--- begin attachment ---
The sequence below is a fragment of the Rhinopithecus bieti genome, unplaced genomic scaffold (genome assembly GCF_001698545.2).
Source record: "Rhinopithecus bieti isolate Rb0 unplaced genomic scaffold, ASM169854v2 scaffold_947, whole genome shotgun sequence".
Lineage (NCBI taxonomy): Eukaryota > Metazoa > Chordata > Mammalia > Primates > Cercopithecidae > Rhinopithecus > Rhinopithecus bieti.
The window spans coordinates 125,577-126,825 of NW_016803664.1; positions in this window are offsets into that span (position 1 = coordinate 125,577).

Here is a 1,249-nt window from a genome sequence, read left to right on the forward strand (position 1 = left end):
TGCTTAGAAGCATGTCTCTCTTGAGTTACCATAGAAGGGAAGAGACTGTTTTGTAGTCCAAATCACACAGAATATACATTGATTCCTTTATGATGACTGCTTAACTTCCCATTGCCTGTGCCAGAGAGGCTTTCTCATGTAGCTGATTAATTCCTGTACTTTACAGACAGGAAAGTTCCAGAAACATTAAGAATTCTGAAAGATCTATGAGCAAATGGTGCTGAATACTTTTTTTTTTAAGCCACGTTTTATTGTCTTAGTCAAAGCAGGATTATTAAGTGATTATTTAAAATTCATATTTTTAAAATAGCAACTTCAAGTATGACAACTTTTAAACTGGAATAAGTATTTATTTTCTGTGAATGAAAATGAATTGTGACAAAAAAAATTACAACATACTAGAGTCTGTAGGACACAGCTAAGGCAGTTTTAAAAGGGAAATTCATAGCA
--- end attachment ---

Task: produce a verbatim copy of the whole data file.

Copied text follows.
The sequence below is a fragment of the Rhinopithecus bieti genome, unplaced genomic scaffold (genome assembly GCF_001698545.2).
Source record: "Rhinopithecus bieti isolate Rb0 unplaced genomic scaffold, ASM169854v2 scaffold_947, whole genome shotgun sequence".
Lineage (NCBI taxonomy): Eukaryota > Metazoa > Chordata > Mammalia > Primates > Cercopithecidae > Rhinopithecus > Rhinopithecus bieti.
The window spans coordinates 125,577-126,825 of NW_016803664.1; positions in this window are offsets into that span (position 1 = coordinate 125,577).

Here is a 1,249-nt window from a genome sequence, read left to right on the forward strand (position 1 = left end):
TGCTTAGAAGCATGTCTCTCTTGAGTTACCATAGAAGGGAAGAGACTGTTTTGTAGTCCAAATCACACAGAATATACATTGATTCCTTTATGATGACTGCTTAACTTCCCATTGCCTGTGCCAGAGAGGCTTTCTCATGTAGCTGATTAATTCCTGTACTTTACAGACAGGAAAGTTCCAGAAACATTAAGAATTCTGAAAGATCTATGAGCAAATGGTGCTGAATACTTTTTTTTTTAAGCCACGTTTTATTGTCTTAGTCAAAGCAGGATTATTAAGTGATTATTTAAAATTCATATTTTTAAAATAGCAACTTCAAGTATGACAACTTTTAAACTGGAATAAGTATTTATTTTCTGTGAATGAAAATGAATTGTGACAAAAAAAATTACAACATACTAGAGTCTGTAGGACACAGCTAAGGCAGTTTTAAAAGGGAAATTCATAGCA